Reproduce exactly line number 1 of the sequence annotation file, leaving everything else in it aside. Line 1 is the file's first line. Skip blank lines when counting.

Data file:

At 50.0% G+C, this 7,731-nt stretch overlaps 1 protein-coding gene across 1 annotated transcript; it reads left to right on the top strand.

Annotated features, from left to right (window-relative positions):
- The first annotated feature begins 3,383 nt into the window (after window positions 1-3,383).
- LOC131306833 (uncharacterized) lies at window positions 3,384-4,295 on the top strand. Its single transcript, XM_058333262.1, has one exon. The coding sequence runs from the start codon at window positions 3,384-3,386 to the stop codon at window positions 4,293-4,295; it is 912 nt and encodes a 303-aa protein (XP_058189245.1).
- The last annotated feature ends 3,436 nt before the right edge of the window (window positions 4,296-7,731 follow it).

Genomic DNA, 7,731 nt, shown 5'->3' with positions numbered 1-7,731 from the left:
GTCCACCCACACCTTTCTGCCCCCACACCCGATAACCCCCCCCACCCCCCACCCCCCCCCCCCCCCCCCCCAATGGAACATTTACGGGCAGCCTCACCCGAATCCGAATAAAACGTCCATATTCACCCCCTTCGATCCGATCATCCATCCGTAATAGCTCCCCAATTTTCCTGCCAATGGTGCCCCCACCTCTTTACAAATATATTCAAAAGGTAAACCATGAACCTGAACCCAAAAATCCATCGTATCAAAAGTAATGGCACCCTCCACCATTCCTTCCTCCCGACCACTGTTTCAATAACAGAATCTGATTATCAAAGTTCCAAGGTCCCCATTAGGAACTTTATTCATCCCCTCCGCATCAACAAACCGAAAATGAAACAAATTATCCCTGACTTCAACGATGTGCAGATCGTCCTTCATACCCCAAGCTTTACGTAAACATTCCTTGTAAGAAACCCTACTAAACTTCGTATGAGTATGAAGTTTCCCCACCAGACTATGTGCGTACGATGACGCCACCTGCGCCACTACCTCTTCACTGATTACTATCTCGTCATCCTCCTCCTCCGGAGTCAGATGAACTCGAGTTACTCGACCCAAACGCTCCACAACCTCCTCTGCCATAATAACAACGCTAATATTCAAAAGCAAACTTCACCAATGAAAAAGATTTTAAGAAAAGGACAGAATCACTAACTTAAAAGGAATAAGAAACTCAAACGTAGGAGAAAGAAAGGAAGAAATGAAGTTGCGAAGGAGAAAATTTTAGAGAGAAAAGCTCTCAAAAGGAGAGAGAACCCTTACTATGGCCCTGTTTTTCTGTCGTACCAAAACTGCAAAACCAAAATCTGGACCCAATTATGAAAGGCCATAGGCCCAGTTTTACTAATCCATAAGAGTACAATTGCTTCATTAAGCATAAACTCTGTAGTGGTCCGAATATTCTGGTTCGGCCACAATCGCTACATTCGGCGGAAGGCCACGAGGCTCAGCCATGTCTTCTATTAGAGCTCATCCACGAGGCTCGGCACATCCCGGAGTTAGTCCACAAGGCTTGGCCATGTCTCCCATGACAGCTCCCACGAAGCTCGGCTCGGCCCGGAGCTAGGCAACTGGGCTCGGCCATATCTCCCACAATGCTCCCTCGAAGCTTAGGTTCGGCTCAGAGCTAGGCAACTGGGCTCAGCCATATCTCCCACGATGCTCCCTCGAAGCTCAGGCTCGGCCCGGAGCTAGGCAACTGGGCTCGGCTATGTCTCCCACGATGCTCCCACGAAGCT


At 50.0% G+C, this 7,731-nt stretch overlaps 1 protein-coding gene across 1 annotated transcript; it reads left to right on the top strand.